The Lion King. Toy Story. Aladdin. You have to actively avoid nostalgia at the box office these days, but summer basketball isn’t all that different: You nestle into a throwback jersey of a long-retired role player, you swap Josh Selby and Anthony Randolph war stories with strangers, and you watch new stars in the hopes they remind you of someone familiar.
With that in mind, let’s cast the biggest names of the rookie class of 2019 in their own ’90s role.
Playing the Role of Charles Barkley: Zion Williamson
No one who watched Barkley in his prime thought they’d ever see a reprise, and the suggestion that Zion can play the role is offensive to some. That’s understandable—Barkley is one of the greatest players ever and did the impossible at his size. He led the league in rebounding when the paint was packed with 7-footers, all while beating guards up the floor and finishing above the rim through any and all contact. There was nobody like him … until now.
We use the term “gravity” to describe how a star can pull defenders toward him. Zion, like Barkley before him, is an anti-gravity star. Rebounds suddenly become uncontested the moment Zion enters the fray, thanks to his girth and leaping ability. Transition defenders are rendered matadors, quick to turn tail and avoid getting gored. Forcing Zion to take a jumper at least ensures no bruised sternums or egos for another possession. Barkley was a great player in part because he was feared; Zion’s combination of size, physical gifts, ball skills, and killer instinct will provoke much of the same pants-shitting.
It’s not a perfect comparison. Although the two look similar in transition, Barkley relied heavily on post isolations in the half court, while Zion will be used more as a playmaking roll man. There are elements of Shawn Kemp (ground covered on dunks), Larry Johnson (the skilled slashing) and even Rodney Rogers (nimble hefty lefties) all in Zion, but no one at this size (6-foot-7, 285 pounds) with these skills has generated this kind of curiosity on this big of a scale since Barkley. We don’t know whether Zion can reach those same heights, but if he makes it to Team USA’s roster for this summer’s FIBA World Cup, we know Angola’s in trouble.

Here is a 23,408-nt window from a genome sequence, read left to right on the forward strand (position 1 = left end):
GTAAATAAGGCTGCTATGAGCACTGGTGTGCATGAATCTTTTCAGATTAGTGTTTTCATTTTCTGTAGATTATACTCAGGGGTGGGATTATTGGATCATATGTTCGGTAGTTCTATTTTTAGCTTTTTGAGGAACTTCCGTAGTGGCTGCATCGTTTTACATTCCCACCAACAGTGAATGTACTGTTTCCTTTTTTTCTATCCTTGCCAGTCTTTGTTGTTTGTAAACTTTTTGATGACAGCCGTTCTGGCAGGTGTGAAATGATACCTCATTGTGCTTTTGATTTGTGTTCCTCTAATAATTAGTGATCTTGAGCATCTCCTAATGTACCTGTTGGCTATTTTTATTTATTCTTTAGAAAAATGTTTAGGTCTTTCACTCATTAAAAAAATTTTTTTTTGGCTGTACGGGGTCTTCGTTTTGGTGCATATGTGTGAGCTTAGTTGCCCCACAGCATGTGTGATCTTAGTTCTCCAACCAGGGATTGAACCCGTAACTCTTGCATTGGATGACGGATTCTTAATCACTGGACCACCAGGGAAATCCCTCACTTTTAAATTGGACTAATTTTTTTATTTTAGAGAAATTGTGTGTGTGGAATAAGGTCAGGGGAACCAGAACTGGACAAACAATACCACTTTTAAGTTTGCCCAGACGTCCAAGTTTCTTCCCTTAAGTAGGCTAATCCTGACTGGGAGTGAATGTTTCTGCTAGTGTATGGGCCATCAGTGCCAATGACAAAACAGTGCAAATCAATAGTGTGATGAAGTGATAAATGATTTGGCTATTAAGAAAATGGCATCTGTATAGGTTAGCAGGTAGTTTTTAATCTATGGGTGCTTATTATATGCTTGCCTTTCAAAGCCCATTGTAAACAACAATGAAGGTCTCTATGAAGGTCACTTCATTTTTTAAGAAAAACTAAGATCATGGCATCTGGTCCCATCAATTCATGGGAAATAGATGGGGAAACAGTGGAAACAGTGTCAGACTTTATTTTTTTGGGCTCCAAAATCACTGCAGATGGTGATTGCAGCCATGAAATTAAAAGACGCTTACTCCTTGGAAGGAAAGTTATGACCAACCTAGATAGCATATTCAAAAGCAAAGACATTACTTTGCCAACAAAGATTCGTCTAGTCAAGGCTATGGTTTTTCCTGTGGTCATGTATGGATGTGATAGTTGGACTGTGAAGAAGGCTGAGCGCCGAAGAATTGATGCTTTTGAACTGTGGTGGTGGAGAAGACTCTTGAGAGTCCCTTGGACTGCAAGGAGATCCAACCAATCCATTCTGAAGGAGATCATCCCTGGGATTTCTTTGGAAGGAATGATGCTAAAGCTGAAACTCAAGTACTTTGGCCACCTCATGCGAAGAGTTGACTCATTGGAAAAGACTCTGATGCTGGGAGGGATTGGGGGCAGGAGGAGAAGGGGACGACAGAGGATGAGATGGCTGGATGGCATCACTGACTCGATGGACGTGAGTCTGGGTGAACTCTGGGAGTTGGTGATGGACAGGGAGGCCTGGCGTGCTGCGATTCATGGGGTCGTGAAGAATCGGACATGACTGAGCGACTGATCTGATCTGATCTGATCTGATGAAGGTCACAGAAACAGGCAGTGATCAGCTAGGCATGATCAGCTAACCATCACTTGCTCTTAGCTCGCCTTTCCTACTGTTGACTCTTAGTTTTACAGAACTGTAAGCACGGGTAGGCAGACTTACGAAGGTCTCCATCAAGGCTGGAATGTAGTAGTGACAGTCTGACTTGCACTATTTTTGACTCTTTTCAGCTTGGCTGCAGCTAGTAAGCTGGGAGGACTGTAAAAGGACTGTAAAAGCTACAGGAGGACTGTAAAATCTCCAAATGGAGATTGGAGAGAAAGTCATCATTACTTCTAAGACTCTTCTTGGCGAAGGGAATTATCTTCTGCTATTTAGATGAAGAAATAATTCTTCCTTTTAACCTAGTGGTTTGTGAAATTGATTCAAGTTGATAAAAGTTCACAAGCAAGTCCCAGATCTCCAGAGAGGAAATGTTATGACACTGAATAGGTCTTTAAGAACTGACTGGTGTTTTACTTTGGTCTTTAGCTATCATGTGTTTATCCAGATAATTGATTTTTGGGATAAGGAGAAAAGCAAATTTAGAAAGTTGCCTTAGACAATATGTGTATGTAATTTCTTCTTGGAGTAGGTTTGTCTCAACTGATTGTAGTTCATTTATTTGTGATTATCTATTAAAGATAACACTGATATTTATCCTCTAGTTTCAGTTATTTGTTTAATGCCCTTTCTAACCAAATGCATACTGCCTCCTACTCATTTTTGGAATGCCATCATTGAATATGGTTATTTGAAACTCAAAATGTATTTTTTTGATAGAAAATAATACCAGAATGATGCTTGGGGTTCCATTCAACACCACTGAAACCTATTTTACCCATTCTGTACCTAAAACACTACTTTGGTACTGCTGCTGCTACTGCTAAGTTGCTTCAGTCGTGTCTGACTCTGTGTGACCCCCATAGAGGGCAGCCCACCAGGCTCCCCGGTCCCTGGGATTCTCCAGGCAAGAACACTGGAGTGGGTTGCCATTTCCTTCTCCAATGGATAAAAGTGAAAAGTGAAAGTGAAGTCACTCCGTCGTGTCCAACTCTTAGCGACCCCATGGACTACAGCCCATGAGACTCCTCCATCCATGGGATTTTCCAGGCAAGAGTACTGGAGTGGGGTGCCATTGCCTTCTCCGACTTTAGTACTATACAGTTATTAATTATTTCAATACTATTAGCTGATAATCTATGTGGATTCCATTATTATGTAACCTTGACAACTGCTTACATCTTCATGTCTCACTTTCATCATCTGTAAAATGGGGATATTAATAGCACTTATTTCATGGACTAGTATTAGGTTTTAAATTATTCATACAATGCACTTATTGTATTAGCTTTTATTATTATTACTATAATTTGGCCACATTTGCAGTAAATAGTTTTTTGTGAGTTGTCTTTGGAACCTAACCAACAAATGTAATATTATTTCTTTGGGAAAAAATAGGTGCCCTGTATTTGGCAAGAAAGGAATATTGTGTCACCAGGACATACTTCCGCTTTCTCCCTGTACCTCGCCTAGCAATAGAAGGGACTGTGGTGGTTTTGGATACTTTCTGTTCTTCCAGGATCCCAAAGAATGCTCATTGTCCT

Playing the Role of Kevin Johnson: Ja Morant
If you’re lucky, you get to pick two out of three traits from your point guards: the ability to shoot with range, the ability to make every pass, and the ability to finish above the rim over help defenders. KJ could do all three at a high level. Morant might not be far behind.
Slender guards don’t usually attack with this much violence, but Morant’s preference to gather and elevate off 2 feet, much like KJ once did, enables him to absorb and finish through contact. KJ’s career free throw rate (.512) was the same as Morant’s in his last season with Murray State.
Johnson and Morant are different in their approach to getting to the rim—KJ leaned on a lightning-quick first step in either direction, while Morant gets it done with his elite ball-handling—but the similarities become clear once the court gets tilted downhill. Even when it seems as though all daylight has been cut off, Morant will whip a last-second pass through multiple help defenders to find a wide-open corner shooter—the same kind of play who helped make Johnson’s teammate Dan Majerle an All-Star.
Johnson’s career deserves reconsideration. Injuries forced him to miss a chunk of his prime and play in only 126 games after his 30th birthday. His star was plenty bright while it shined, though; Johnson had one of the greatest playoff performances ever (46 points in Game 7 of a 1995 Western Conference semifinals series), little man dunks (his baptism of Hakeem is an all-timer) and lofty career averages of 18 points and nine assists a game. Morant will look a little different doing it, but it’s the role he was born to play.
Playing the Role of Jamal Mashburn: RJ Barrett
Barrett is probably more “Monster Mash” than “Maple Mamba” at this point. Despite his impressive athleticism in transition, Barrett is a little stiff in the half court, and relies on his strength to power his way to left-hand drives rather than his first step. The ability to bulldoze his way to his spots at age 19 is impressive, but Barrett’s decisions once he gets there leave a lot to be desired.